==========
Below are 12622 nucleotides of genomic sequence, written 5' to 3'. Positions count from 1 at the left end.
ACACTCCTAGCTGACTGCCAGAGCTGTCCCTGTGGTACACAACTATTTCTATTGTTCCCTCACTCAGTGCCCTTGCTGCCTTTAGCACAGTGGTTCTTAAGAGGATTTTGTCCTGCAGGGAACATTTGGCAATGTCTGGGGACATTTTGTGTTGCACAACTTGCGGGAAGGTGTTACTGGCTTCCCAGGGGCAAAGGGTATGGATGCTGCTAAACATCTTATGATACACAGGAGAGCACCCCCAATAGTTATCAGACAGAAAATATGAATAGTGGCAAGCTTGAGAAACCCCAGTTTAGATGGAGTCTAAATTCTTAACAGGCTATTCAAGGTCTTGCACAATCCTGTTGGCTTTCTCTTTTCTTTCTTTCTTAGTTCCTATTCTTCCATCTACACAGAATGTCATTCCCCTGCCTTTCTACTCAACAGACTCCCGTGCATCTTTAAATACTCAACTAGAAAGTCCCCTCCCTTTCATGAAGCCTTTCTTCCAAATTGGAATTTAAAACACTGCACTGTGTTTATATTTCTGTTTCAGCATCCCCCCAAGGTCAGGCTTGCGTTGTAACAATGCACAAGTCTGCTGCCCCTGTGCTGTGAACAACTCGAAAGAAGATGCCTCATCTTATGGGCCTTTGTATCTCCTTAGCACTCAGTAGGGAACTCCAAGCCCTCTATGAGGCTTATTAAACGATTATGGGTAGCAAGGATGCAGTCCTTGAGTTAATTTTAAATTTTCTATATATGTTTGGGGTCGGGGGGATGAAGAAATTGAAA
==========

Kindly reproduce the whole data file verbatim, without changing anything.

Below are 12622 nucleotides of genomic sequence, written 5' to 3'. Positions count from 1 at the left end.
ACACTCCTAGCTGACTGCCAGAGCTGTCCCTGTGGTACACAACTATTTCTATTGTTCCCTCACTCAGTGCCCTTGCTGCCTTTAGCACAGTGGTTCTTAAGAGGATTTTGTCCTGCAGGGAACATTTGGCAATGTCTGGGGACATTTTGTGTTGCACAACTTGCGGGAAGGTGTTACTGGCTTCCCAGGGGCAAAGGGTATGGATGCTGCTAAACATCTTATGATACACAGGAGAGCACCCCCAATAGTTATCAGACAGAAAATATGAATAGTGGCAAGCTTGAGAAACCCCAGTTTAGATGGAGTCTAAATTCTTAACAGGCTATTCAAGGTCTTGCACAATCCTGTTGGCTTTCTCTTTTCTTTCTTTCTTAGTTCCTATTCTTCCATCTACACAGAATGTCATTCCCCTGCCTTTCTACTCAACAGACTCCCGTGCATCTTTAAATACTCAACTAGAAAGTCCCCTCCCTTTCATGAAGCCTTTCTTCCAAATTGGAATTTAAAACACTGCACTGTGTTTATATTTCTGTTTCAGCATCCCCCCAAGGTCAGGCTTGCGTTGTAACAATGCACAAGTCTGCTGCCCCTGTGCTGTGAACAACTCGAAAGAAGATGCCTCATCTTATGGGCCTTTGTATCTCCTTAGCACTCAGTAGGGAACTCCAAGCCCTCTATGAGGCTTATTAAACGATTATGGGTAGCAAGGATGCAGTCCTTGAGTTAATTTTAAATTTTCTATATATGTTTGGGGTCGGGGGGATGAAGAAATTGAAA